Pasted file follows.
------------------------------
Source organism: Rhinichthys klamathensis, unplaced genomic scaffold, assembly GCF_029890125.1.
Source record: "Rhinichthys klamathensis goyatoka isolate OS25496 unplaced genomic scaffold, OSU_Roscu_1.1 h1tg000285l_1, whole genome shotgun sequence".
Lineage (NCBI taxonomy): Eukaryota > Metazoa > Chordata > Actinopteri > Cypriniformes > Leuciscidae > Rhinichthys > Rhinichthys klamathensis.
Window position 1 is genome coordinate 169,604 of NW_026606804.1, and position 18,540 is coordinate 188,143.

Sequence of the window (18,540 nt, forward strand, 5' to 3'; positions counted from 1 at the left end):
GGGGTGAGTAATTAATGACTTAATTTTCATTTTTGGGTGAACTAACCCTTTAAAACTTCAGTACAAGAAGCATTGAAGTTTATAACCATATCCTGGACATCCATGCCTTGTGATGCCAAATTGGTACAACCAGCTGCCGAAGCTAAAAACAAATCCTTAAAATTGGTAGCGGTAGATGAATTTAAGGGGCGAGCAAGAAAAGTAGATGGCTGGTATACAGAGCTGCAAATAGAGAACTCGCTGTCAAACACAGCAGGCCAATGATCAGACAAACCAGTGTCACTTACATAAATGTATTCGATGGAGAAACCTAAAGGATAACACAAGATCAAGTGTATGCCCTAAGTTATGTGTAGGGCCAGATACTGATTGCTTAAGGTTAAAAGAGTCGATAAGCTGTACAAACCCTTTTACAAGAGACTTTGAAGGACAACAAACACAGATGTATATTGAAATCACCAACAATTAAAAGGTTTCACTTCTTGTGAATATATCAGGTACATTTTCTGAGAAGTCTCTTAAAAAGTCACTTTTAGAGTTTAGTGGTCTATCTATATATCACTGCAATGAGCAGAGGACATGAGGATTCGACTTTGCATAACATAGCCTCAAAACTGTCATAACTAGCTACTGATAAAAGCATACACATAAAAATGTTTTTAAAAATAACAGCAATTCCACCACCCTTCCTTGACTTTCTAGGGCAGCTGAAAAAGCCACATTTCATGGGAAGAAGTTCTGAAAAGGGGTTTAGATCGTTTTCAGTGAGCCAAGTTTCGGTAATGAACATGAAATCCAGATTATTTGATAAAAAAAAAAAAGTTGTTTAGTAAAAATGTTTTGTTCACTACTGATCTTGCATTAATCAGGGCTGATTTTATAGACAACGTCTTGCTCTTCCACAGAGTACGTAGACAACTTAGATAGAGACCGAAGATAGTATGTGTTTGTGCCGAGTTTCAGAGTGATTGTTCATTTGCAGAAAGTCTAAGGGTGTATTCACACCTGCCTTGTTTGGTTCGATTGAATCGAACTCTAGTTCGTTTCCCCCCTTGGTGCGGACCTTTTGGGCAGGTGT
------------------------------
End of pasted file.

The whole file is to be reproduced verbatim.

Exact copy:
Source organism: Rhinichthys klamathensis, unplaced genomic scaffold, assembly GCF_029890125.1.
Source record: "Rhinichthys klamathensis goyatoka isolate OS25496 unplaced genomic scaffold, OSU_Roscu_1.1 h1tg000285l_1, whole genome shotgun sequence".
Lineage (NCBI taxonomy): Eukaryota > Metazoa > Chordata > Actinopteri > Cypriniformes > Leuciscidae > Rhinichthys > Rhinichthys klamathensis.
Window position 1 is genome coordinate 169,604 of NW_026606804.1, and position 18,540 is coordinate 188,143.

Sequence of the window (18,540 nt, forward strand, 5' to 3'; positions counted from 1 at the left end):
GGGGTGAGTAATTAATGACTTAATTTTCATTTTTGGGTGAACTAACCCTTTAAAACTTCAGTACAAGAAGCATTGAAGTTTATAACCATATCCTGGACATCCATGCCTTGTGATGCCAAATTGGTACAACCAGCTGCCGAAGCTAAAAACAAATCCTTAAAATTGGTAGCGGTAGATGAATTTAAGGGGCGAGCAAGAAAAGTAGATGGCTGGTATACAGAGCTGCAAATAGAGAACTCGCTGTCAAACACAGCAGGCCAATGATCAGACAAACCAGTGTCACTTACATAAATGTATTCGATGGAGAAACCTAAAGGATAACACAAGATCAAGTGTATGCCCTAAGTTATGTGTAGGGCCAGATACTGATTGCTTAAGGTTAAAAGAGTCGATAAGCTGTACAAACCCTTTTACAAGAGACTTTGAAGGACAACAAACACAGATGTATATTGAAATCACCAACAATTAAAAGGTTTCACTTCTTGTGAATATATCAGGTACATTTTCTGAGAAGTCTCTTAAAAAGTCACTTTTAGAGTTTAGTGGTCTATCTATATATCACTGCAATGAGCAGAGGACATGAGGATTCGACTTTGCATAACATAGCCTCAAAACTGTCATAACTAGCTACTGATAAAAGCATACACATAAAAATGTTTTTAAAAATAACAGCAATTCCACCACCCTTCCTTGACTTTCTAGGGCAGCTGAAAAAGCCACATTTCATGGGAAGAAGTTCTGAAAAGGGGTTTAGATCGTTTTCAGTGAGCCAAGTTTCGGTAATGAACATGAAATCCAGATTATTTGATAAAAAAAAAAAAGTTGTTTAGTAAAAATGTTTTGTTCACTACTGATCTTGCATTAATCAGGGCTGATTTTATAGACAACGTCTTGCTCTTCCACAGAGTACGTAGACAACTTAGATAGAGACCGAAGATAGTATGTGTTTGTGCCGAGTTTCAGAGTGATTGTTCATTTGCAGAAAGTCTAAGGGTGTATTCACACCTGCCTTGTTTGGTTCGATTGAATCGAACTCTAGTTCGTTTCCCCCCTTGGTGCGGACCTTTTGGGCAGGTGT